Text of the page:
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The SECURE Act Passing Warrants Updating Your Estate Plan


Passed in late December, the SECURE Act makes a number of important changes to retirement plans that also impact estate planning. Most notably, the Act eliminates the “stretch” IRA for non-spouse beneficiaries, meaning anyone other than your spouse who is the beneficiary of your IRA can no longer only take the required minimum distributions over their lifetime and pass what is left onto future generations. This was a huge benefit because the funds could grow, tax-deferred, over the course of the beneficiary’s lifetime.

Below, we discuss some of these changes and what your options might be to address them:

Elimination of The Stretch

The Act requires that these beneficiaries withdraw all of the funds within an IRA within 10 years of the IRA holder’s death, which would effectively result in a tax increase. However, spouses and several others are able to treat the IRA as their own, including:

  • Those who are chronically ill or disabled
  • Those who are no more than 10 years younger than the account owner
  • Minor children (until they reach the age of majority, and then they have 10 years to withdraw the money)

One option available to try and get around this loophole is disclaiming: If the individual who inherits the inherits the IRA disclaims it or a portion of it, anyone who inherits the IRA can stretch it over their life expectancy. However, it has to be done within nine months of the IRA owner’s death.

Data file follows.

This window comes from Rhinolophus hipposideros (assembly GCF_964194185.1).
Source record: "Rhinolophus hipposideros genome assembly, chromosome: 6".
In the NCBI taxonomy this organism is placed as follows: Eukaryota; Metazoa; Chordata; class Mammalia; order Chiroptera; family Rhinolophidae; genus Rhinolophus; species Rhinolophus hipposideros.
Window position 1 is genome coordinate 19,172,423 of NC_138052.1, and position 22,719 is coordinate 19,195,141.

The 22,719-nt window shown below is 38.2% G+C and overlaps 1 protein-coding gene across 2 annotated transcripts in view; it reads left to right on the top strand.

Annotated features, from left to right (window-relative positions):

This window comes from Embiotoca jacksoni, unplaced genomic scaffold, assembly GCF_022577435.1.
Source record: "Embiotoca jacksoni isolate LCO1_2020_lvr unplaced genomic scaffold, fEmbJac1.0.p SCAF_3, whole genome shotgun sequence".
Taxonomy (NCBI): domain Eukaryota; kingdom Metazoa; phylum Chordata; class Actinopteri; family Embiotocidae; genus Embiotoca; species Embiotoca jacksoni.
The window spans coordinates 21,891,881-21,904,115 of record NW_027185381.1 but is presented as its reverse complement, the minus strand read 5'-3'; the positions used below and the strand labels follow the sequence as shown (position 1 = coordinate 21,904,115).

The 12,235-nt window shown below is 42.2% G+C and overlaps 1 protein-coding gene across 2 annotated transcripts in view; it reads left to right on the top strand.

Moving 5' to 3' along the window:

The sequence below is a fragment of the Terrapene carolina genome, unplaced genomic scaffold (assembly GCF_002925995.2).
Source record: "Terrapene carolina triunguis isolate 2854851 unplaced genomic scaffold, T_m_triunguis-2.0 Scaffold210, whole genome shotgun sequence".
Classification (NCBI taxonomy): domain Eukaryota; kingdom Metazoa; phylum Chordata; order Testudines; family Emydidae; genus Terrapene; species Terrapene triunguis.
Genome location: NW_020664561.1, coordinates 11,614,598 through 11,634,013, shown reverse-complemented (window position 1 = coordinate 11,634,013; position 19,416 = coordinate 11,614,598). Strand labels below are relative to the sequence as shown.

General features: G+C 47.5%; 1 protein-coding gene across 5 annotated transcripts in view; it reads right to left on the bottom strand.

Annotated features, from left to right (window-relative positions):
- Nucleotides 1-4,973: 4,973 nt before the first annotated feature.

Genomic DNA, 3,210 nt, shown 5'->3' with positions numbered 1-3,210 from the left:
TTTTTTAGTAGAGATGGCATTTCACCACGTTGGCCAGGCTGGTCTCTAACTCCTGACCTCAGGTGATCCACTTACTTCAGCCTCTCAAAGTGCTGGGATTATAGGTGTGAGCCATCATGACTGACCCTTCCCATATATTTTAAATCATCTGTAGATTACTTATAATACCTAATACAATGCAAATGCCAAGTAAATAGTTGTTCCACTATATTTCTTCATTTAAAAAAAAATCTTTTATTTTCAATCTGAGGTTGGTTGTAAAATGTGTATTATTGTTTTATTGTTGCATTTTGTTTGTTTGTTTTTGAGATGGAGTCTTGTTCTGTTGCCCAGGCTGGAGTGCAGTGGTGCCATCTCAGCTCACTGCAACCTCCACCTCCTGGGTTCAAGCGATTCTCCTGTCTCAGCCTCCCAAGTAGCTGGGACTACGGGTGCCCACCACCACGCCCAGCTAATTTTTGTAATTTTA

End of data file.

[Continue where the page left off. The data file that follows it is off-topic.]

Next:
What About Conduit & Special Needs Trusts?

Under the new law, if the IRA is held by a conduit trust, it must be completely distributed to your non-spouse beneficiaries in one lump sum by the end of the 10th year after the owner’s death. As a result, your original intention for setting up the trust may be frustrated because all of the assets essentially need to be distributed and, as a result, are no longer necessarily protected from certain events, such as bankruptcy or divorce proceedings.

Under the SECURE Act, disabled beneficiaries fall under an exemption that allows them to continue to receive stretch withdrawals during their life if they are the only beneficiary of the trust; in other words, if the trust also provides distributions to a spouse, it reverts to the 10-year rule.

Contact Our Florida Estate Planning Attorneys with Any Questions

In light of the SECURE Act passing, it is a good idea to sit down with an estate planning attorney right away in order to figure out what if any of your estate planning documents need to be updated. This is especially important in terms of figuring out under what circumstances you may end up paying trust tax rates versus individual tax rates.

No matter what your needs, Suncoast Civil Law can work with you to meet your needs. Contact our Sarasota wills & probate attorneys today to find out more.